Belgium Tries To Remove Toxic Threat: Wwi Poison-Gas Shells
KROMBEKE, Belgium - Rik Sticker was plowing his Flanders sugar-beet field when he heard a clang and smelled something funny.
Rusty metal cylinders lay exposed in the dirt, and chlorine fumes wafted over his tractor.
Only weeks after the final ceremonies marking the 50th anniversary of World War II's end, Sticker had stumbled on poison-gas-artillery shells left over from World War I.
Such discoveries are routine for residents in southwestern Belgium, 77 years after what was once known as "The Great War" ended. Almost daily, farmers and construction crews unearth dozens of unexploded shells, many filled with toxic chemicals.
Late last month, Belgium began dismantling more than 21,000 gas shells stockpiled since an international treaty outlawed ocean dumping in 1980. A special army bomb-disposal unit started work at a unique, state-of-the-art disassembly plant built for $19 million.
On a remote site outside the village of Poelkappele, 73 technicians are using robotic drills and laboratory gear to cut open the shells, pump out the chemicals and incinerate the residue.
The army says it will take about 15 years just to destroy the current stockpile, which is a growing health risk because the shells are deteriorating in special outdoor bunkers.
"We still have work for years and years," said Capt. Alfons Vander Mast, commander of the bomb-disposal brigade.
Sticker's find, 80 years after the war's first gas attack, was one of the largest ever. Under the four or five shells pulled up by his tractor lay 540 more, neatly stacked in what had been a British ammunition dump.
Seven nations fired almost 1.5 billion artillery shells during World War I, 95 percent of them filled with conventional explosives. The remaining 5 percent - mostly on the Western Front in Belgium and France - were filled with chlorine gas, mustard gas or other chemicals designed to kill or disable.
Historians estimate as many as 30 percent of the poison-gas shells failed to explode and sank into the mud of the battlefields. The rusty hulks surface as frost moves them about and plows and construction equipment dig ever deeper.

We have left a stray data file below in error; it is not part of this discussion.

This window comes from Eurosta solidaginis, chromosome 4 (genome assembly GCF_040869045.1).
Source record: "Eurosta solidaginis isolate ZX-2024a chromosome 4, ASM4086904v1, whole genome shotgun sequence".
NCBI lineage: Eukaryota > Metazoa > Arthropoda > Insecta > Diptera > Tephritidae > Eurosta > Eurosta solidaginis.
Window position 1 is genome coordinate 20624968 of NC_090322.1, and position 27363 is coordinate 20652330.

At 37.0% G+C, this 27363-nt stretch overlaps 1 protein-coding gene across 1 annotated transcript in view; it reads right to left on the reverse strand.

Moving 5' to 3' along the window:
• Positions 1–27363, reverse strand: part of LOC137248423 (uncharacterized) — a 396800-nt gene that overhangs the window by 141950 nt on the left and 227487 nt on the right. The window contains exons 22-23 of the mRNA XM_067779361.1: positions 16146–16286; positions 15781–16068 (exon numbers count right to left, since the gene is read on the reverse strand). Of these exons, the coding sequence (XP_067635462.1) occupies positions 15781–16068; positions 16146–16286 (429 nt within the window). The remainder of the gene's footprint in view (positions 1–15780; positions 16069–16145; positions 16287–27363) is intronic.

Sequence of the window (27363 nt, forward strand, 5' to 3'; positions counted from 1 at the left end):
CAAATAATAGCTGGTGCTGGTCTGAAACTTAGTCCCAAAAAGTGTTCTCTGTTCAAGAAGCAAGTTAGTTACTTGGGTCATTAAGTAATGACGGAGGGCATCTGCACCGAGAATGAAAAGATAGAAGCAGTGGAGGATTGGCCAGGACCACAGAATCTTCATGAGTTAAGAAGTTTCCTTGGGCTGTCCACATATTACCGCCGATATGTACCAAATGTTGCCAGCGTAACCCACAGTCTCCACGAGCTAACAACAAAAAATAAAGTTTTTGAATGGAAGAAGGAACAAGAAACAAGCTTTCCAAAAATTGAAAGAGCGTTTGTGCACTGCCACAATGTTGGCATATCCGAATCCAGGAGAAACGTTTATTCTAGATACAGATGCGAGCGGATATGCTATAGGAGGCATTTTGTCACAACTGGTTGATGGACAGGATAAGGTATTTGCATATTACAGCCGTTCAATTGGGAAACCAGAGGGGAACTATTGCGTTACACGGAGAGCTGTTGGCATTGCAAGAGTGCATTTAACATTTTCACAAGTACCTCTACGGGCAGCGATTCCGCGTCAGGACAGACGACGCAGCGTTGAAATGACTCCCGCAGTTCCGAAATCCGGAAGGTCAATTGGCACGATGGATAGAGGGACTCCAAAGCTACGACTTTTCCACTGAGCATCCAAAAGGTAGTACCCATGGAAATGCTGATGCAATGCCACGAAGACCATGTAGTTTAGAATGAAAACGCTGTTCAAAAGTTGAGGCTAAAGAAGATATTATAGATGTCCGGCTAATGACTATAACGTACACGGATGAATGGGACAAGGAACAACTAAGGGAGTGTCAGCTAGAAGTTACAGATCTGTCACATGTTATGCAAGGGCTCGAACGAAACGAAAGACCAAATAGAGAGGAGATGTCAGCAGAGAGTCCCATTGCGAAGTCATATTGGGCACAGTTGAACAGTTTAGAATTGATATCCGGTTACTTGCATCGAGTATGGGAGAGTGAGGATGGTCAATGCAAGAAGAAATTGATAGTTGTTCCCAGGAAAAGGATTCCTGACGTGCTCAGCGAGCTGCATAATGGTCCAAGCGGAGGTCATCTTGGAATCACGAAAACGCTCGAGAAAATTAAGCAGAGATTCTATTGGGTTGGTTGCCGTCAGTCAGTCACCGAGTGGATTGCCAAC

Considering the number of shells, risks are slight. The worst disaster occurred in 1984, when an explosion killed four soldiers stacking conventional shells. Since then, fewer than a dozen farmers and souvenir-hunters have been injured.
Army experts say conventional shells are usually hard to detonate, and small amounts of leaking gas are not serious.
"There is no panic," said Paul Breyne, mayor of Ypres, the largest town in this farming area. "People are very used to this problem."
Even so, the new gas-disposal plant has high-tech safety devices to check for leaking gas, decontaminate equipment and limit damage from accidents.
The government expects operating costs to run $1.7 million a year - all from Belgian taxpayers.
More than 80 percent of the shells found in Belgium are German, with the rest mainly British. But London and Berlin are not helping with the cleanup.
France, another major participant in the war, also is not helping. It is watching its neighbor's experience before deciding whether to build a plant to decontaminate gas shells from old French battlefields.
Vander Mast shrugs off the lack of help.
"If I find a Roman coin in the ground here in Belgium, the Italian government cannot come and say it's theirs," he said. "You are the owner of what you find in your ground."
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